Wiseman and Todd help Alex babysit his nephew.[a]

Critical reception[edit]

The Random Years received a mixed response from critics. David Kronke of the Los Angeles Daily News praised its focus on post-graduate life, and felt it would benefit from better scripts.[18] Sandell wrote the storylines were entertaining yet formulaic,[3] and Caryn James for The New York Times summed up the show as "not painfully bad, just by-the-numbers and predictable".[19] Some critics dismissed it as a failed attempt to recreate a sitcom similar to Friends,[20][21] while Scott Sandell described it as a pale imitation of Seinfeld.[3] Others responded negatively to its comedy.[2][22] The Chicago Tribune's Allan Johnson criticized The Random Years as "pedestrian", and felt it lacked humor.[2] Scott D. Pierce of the Deseret News wrote that there "isn't a whole lot to hang a series on".[6]

While the Houston Chronicle's Ann Hodges criticized the cast as a "gang of lightweight newcomers".[21] Other reviewers had more positive responses to their performances.[3][4][6][7] Terry Kelleher of People cited Friedle, Murray, and Cigliuti as highlights, though he felt that Ackerman "pushes his oddball caricature too hard".[7] Newsday's Noel Holston wrote that Murray's performance in the strip poker scene was the only highlight of the pilot episode.[4]

Notes[edit]

  1. ^ Irvin provides only a limited plot summary for this episode as opposed to the other six.[8]
  2. ^ An alternative title for "Boy Meets World" was "Corrupting Jacob"[8]

References[edit]

Citations[edit]

  1. ^ a b c d e f g h i Brooks & Marsh (2009): p. 1130
  2. ^ a b c d e f Johnson, Allan (March 5, 2002). "'As If,' 'Random' prolong UPN's comedy drought". Chicago Tribune. Archived from the original on September 11, 2018.
  3. ^ a b c d e Sandell, Scott (March 5, 2002). "UPN Debuts 'As If,' 'Random Years'". Los Angeles Times. Archived from the original on September 11, 2018.
  4. ^ a b c d Holston, Noel (March 4, 2002). "Sitcoms for 20-Somethings / A hip-hoppy 'Friends' and a ho-hummy one". Newsday. Archived from the original on September 11, 2018.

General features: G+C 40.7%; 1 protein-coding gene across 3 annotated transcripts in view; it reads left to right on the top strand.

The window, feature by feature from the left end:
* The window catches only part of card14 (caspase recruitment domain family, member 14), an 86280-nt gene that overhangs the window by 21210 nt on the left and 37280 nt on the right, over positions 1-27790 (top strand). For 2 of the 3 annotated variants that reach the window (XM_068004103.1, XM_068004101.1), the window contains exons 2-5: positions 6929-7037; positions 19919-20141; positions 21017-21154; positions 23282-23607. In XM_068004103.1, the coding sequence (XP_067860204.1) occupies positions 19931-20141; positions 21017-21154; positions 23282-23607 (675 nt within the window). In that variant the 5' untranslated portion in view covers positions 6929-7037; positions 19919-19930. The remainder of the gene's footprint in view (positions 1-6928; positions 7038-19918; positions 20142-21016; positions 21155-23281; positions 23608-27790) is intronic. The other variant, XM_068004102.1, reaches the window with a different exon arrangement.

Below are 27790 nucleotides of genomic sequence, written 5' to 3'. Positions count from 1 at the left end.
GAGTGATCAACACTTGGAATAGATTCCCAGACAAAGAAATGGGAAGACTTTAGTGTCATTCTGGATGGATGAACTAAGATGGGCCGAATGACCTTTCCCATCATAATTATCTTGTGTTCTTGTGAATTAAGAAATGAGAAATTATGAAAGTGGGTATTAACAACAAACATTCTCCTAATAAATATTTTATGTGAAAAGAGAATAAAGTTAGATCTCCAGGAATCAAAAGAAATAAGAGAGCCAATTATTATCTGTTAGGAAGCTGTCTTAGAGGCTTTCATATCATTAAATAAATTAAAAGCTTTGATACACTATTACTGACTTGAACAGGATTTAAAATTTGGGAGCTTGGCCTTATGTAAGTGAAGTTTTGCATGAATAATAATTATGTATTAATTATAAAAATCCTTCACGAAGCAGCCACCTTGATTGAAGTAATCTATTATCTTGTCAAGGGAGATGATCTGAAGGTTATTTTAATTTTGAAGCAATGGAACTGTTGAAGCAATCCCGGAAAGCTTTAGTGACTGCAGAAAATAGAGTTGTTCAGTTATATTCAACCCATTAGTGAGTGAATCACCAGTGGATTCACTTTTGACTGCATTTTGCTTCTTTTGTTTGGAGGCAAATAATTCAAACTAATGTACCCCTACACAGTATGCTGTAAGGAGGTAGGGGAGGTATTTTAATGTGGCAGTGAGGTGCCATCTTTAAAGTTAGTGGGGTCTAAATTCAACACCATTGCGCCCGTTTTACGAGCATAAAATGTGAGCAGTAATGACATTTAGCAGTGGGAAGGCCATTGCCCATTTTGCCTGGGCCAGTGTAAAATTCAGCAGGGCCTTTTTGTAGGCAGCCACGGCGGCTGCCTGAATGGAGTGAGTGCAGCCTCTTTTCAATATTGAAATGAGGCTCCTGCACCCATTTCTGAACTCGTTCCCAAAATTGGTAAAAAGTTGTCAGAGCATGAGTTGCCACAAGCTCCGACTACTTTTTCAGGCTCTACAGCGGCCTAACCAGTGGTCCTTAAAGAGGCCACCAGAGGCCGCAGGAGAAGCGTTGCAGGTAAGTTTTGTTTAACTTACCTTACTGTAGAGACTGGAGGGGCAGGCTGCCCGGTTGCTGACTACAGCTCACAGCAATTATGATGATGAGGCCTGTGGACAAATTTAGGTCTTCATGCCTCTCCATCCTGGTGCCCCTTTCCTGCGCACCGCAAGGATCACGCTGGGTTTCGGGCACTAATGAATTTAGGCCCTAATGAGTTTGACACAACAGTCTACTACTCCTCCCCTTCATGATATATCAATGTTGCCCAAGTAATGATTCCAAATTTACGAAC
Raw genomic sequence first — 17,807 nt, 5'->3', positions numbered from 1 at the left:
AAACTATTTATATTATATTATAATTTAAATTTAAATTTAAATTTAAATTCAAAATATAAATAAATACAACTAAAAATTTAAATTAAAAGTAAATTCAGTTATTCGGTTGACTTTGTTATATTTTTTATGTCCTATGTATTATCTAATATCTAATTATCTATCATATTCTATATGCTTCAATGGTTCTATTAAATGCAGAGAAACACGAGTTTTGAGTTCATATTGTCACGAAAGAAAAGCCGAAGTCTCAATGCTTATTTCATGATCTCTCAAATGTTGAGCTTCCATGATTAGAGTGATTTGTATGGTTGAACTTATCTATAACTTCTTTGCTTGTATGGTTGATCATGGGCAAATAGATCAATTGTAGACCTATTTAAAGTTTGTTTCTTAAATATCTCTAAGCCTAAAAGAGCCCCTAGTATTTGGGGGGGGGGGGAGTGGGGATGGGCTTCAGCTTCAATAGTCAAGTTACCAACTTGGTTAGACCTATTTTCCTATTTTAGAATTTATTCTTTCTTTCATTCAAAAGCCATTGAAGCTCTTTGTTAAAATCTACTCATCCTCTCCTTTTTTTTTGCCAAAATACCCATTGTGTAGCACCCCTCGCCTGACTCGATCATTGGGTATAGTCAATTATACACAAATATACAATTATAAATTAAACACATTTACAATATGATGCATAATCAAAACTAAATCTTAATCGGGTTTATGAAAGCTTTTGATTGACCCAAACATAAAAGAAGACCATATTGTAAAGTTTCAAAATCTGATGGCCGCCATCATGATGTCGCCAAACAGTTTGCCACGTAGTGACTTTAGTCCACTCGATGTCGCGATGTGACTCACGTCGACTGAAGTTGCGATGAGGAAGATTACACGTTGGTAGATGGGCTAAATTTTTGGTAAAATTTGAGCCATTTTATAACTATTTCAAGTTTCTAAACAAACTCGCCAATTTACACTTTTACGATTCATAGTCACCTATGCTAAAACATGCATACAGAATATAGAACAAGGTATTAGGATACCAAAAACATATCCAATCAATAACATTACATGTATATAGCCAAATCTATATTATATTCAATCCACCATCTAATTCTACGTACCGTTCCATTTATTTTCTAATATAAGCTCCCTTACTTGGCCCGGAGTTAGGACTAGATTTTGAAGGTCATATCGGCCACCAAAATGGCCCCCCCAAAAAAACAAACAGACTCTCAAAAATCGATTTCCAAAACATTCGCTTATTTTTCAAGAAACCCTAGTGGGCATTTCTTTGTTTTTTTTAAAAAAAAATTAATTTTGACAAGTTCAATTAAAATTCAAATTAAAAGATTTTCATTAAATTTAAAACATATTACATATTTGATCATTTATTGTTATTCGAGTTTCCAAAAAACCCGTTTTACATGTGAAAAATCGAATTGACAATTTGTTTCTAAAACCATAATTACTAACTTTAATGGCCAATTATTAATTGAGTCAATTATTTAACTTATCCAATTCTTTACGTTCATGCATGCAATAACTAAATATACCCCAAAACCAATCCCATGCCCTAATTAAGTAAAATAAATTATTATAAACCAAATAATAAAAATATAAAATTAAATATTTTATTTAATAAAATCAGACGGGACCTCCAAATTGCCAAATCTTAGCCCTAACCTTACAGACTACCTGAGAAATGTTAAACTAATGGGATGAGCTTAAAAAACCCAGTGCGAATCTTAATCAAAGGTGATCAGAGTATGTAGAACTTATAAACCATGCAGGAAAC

5. ^ a b c d e f Terrace (2008): p. 874
  6. ^ a b c d Pierce, Scott D. (March 4, 2002). "'As If' is just awful; 'Random Years' isn't". Deseret News. Archived from the original on September 11, 2018.
  7. ^ a b c Kelleher, Terry (March 11, 2002). "Picks and Pans Review: The Random Years". People. Archived from the original on September 11, 2018.
  8. ^ a b c d e f Irvin (2016)
  9. ^ "Breaking News Archives". TV Week. January 24, 2002. Archived from the original on September 16, 2018.
  10. ^ Wilkes, Neil (March 3, 2002). "Friedle lands UPN sitcom". Digital Spy. Archived from the original on February 9, 2019.
  11. ^ Johnson, Steve (January 17, 2002). "WB boasts that it's profitable; UPN still looking for answers". Chicago Tribune. Archived from the original on February 9, 2019.
  12. ^ Adalian, Josef (January 24, 2002). "March sked makes way for laffers at UPN, Fox". Variety. Archived from the original on September 12, 2018.
  13. ^ a b Irvin (2016)
  14. ^ a b Adalian, Josef (March 7, 2002). "Few 'Watching'; UPN laffs a gaffe". Variety. Archived from the original on September 12, 2018.(subscription required)
  15. ^ McDonough, Kevin (March 6, 2002). "UPN debuts two youth-driven shows: Shallow characters, lack of originality hallmarks of both". Charleston Daily Mail. Archived from the original on September 12, 2018.(subscription required)
  16. ^ Schlosser, Joe (January 25, 2002). "UPN temporarily shelves Roswell". Broadcasting & Cable. Archived from the original on September 12, 2018.
  17. ^ "Random Years". TV Guide. Archived from the original on June 26, 2018.
  18. ^ Kronke, David (March 5, 2002). "Better Scripts and 'Random' May Have a Chance". Los Angeles Daily News. Archived from the original on September 12, 2018.(subscription required)
  19. ^ James, Caryn (March 5, 2002). "That Lovable Sitcom Dad Who Likes to Nibble Bats". The New York Times. Archived from the original on September 12, 2018.
  20. ^ Levesque, John (March 4, 2002). "Need some new 'Friends'? Well, keep looking". Seattle Post-Intelligencer. Archived from the original on September 12, 2018.
  21. ^ a b Hodges, Ann (March 5, 2002). "Review: New UPN series fail to live up to hype". Houston Chronicle. Archived from the original on September 11, 2018.
  22. ^ Perkins, Ken Parish (March 4, 2002). "Early peek suggests midseason arrivals won't click with viewers". Knight Ridder. Archived from the original on September 12, 2018.(subscription required)

Book sources[edit]

External links[edit]